Who makes the toughest and most useful travel clothing on the other side of the Atlantic? That would be Craghoppers, a brand that is a household name in the UK but keeps gaining traction in the USA too. Some have called them “the European ExOfficio,” which is a good thing when it comes to how well their clothing will perform and hold up.
When I first started reviewing their stuff at Practical Travel Gear a few years ago, there wasn’t much variety in the color palate or the styles. As long as you wanted one of the travel staples in neutral earth tones, you were all set. I didn’t care so much because their Nosilife Adventure shirt is about the toughest thing in my closet and there are a couple pair of pants to match. To give you an idea, the buttons are not sewn on with thread, but with strips of cloth that won’t break, fray, or unravel.
Over the years they’ve seen where the trends are headed and have gotten more into the “trail to pub” trend or. as we call it, double-duty gear for light packers. The latest styles don’t scream, “I just went on a safari!” You can still get some rugged backwoods items of course—this is a brand that teamed up with survival TV personality Bear Grylls after all—but you don’t have to. They’re also partnered up with National Geographic, which you’ll see noted on some of their product lines.
I tried out a few new items recently in kind of a schizophrenic week. First the Leon swim trunks in a pool in Florida, then a long-sleeve shirt, some travel pants, and a women’s puffy jacket in Alaska.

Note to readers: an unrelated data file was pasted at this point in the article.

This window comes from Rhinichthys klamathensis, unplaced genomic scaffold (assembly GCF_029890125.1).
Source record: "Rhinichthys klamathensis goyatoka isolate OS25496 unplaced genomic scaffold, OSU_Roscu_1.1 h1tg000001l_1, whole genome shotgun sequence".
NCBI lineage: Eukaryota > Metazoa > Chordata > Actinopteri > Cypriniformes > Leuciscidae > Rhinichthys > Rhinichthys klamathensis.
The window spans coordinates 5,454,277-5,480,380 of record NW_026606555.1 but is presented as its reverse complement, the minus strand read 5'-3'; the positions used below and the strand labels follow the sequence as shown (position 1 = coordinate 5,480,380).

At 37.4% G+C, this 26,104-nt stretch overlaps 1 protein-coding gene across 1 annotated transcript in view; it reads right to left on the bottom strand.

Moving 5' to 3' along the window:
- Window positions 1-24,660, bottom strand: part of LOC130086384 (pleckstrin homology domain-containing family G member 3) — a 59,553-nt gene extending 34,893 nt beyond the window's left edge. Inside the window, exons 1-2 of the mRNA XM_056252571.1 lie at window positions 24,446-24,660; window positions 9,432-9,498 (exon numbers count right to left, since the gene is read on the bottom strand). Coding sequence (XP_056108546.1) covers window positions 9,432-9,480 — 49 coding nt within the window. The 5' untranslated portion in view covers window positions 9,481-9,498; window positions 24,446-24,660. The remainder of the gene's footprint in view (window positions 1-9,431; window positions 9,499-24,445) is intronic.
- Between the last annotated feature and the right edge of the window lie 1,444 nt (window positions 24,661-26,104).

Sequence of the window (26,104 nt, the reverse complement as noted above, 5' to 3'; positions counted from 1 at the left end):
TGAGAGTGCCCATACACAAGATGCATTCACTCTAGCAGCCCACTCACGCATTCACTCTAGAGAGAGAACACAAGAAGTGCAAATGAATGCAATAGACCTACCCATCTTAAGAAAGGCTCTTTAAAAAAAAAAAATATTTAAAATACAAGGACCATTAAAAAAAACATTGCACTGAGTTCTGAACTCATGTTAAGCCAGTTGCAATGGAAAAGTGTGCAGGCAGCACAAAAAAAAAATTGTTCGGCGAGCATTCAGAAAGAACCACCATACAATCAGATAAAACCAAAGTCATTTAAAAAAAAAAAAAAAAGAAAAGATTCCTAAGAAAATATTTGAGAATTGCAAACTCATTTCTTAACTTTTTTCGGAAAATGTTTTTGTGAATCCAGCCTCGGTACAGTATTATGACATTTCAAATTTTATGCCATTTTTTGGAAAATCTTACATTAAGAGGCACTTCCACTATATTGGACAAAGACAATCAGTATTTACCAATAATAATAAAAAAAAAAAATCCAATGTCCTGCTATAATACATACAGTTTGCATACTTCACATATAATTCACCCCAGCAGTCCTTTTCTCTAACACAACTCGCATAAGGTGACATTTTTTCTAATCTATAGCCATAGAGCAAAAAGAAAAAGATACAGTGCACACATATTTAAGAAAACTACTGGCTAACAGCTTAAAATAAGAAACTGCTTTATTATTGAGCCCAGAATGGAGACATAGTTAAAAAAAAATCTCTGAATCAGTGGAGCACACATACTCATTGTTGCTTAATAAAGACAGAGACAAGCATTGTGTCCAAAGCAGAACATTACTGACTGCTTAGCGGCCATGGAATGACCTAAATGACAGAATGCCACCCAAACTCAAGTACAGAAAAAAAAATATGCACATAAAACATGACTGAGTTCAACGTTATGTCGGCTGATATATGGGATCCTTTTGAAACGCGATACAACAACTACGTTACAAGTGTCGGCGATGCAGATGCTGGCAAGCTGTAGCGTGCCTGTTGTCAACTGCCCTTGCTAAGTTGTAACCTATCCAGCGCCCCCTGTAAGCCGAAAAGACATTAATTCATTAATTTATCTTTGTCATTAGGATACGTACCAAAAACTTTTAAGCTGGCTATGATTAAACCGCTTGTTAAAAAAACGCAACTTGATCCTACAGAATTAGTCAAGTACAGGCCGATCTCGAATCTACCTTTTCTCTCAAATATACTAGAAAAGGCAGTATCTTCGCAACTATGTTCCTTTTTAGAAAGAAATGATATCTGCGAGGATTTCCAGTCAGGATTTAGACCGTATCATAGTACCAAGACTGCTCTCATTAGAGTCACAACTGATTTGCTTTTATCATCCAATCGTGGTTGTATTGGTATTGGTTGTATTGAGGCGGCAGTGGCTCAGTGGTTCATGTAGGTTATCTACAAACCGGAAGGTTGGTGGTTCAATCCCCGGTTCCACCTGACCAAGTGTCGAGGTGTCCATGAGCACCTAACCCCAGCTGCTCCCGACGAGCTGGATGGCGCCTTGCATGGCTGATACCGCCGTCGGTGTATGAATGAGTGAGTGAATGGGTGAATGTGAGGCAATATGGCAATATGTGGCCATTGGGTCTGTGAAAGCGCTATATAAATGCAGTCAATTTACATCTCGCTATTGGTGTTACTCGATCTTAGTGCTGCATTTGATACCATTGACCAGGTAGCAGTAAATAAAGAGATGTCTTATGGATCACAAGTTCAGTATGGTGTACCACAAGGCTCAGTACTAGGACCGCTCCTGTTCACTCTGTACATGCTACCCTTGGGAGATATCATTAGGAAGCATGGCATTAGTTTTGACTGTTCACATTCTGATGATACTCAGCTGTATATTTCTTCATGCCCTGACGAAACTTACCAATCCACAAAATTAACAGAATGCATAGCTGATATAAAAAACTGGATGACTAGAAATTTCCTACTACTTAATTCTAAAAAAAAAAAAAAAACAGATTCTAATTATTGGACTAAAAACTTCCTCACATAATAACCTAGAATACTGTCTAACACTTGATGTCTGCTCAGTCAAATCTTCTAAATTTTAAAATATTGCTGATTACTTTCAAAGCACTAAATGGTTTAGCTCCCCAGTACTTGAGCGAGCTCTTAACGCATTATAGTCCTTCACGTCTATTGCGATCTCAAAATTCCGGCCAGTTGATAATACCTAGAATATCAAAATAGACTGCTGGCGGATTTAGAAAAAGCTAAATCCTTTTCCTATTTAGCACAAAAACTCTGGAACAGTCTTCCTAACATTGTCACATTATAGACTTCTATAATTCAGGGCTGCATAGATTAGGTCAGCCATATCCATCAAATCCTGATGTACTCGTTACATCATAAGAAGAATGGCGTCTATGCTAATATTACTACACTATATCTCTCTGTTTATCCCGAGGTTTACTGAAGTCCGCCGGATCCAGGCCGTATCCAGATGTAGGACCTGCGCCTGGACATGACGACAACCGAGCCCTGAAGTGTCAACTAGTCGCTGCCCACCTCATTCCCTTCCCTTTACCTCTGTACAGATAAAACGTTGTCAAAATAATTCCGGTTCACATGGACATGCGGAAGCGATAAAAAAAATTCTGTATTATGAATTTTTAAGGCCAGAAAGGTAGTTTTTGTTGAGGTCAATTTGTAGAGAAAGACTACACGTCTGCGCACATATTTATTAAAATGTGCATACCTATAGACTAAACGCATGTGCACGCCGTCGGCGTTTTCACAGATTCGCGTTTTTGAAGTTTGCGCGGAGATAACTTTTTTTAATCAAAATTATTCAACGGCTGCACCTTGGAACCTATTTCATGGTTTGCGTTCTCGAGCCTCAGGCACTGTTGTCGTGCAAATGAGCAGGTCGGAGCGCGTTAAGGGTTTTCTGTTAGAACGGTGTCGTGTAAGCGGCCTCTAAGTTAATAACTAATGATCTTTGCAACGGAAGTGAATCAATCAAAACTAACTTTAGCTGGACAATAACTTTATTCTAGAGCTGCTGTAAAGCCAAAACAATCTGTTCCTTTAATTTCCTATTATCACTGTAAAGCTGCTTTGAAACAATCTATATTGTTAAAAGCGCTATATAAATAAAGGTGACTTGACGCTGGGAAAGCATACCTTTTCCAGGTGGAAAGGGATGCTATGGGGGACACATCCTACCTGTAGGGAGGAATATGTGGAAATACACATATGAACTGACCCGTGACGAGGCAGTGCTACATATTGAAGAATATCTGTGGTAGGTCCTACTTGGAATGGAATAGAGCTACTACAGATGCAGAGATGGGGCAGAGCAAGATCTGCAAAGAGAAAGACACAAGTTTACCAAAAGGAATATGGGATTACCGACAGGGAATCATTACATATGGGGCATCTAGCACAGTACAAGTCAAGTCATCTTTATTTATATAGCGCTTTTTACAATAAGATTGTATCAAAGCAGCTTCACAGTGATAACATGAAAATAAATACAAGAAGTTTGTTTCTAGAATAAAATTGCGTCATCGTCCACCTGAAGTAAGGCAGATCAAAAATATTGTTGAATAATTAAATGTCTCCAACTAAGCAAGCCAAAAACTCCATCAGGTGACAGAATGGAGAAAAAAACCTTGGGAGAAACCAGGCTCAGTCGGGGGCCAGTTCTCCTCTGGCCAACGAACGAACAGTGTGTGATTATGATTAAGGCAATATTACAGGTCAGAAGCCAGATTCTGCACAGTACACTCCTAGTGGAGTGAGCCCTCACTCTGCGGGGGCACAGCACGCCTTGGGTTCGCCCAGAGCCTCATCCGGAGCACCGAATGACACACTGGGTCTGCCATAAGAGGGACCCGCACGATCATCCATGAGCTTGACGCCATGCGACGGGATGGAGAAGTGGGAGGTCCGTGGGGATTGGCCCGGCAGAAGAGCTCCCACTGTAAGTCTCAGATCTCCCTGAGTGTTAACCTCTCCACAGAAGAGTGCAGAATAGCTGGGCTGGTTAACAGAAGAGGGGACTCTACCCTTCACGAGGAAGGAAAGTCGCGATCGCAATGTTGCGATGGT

That last one is what’s pictured at the top, on my wife who hates the cold. She was able to stuff this synthetic fill Craghoppers Compresslite Jacket into her bag easily when we flew out, then uncompress it when the time came to bundle up. It’s a great choice for long-term travelers who will be in cold places but don’t want to be carrying a jacket around the rest of the time—or have one take up half their backpack. It retails for $85 and you can get it direct from the company or at Moosejaw.
Here I’m sporting a Tristan shirt while riding the rails through the wilderness of Alaska. Looks like a normal shirt, right? But, I didn’t get bugged by bugs because it’s treated with Insect Shield. It also has a cool hidden zipper pocket on the front for putting cash or a credit card. Other neat traveler features include a loop for hanging your sunglasses, loops for hanging it to dry, and sleeves you can roll up and then button. It also provides good sun protection. Get it from Craghoppers or online here.
I’ve also taken a pair of Kiwi Pro Lite Trousers on a couple trips with me and have been happy about how little room and weight they require. They’re very lightweight, but offer UPF40 SolarShield sun protection, heel tape, and zippered security pockets. They list for $60 for the regular version or $75 for the Insect Shield version.
The only disappointment I had with any of these items was the design of the swim shorts. I love everything about them except one really big factor: there’s no elastic or drawstring in the waist. Instead they have belt loops. Who wears a belt in a swimming pool or at the beach? Great shorts I’ll be wearing a lot in hot climates, but not in the water.
Later I tried out one of their cold weather jackets when I was in Virginia during a bit of winter snow. I try not to look like this too often, but I stayed warm.
Whenever you buy anything from Craghoppers, be sure to fill out the registration card. That’s because they believe in their products enough that they have a lifetime money back guarantee. If the zipper craps out or the seams split (very unlikely), you can get a replacement—a very rare thing in the clothing world. This is one of the brands I outlined in my post The Travel Gear I Couldn’t Kill.
Pay attention to which website you’re on too. For some reason this company wants to assign you to a location you’re not in, so you have to look at the URL and prices to see if you’re on the UK site, the EU one, or the USA one.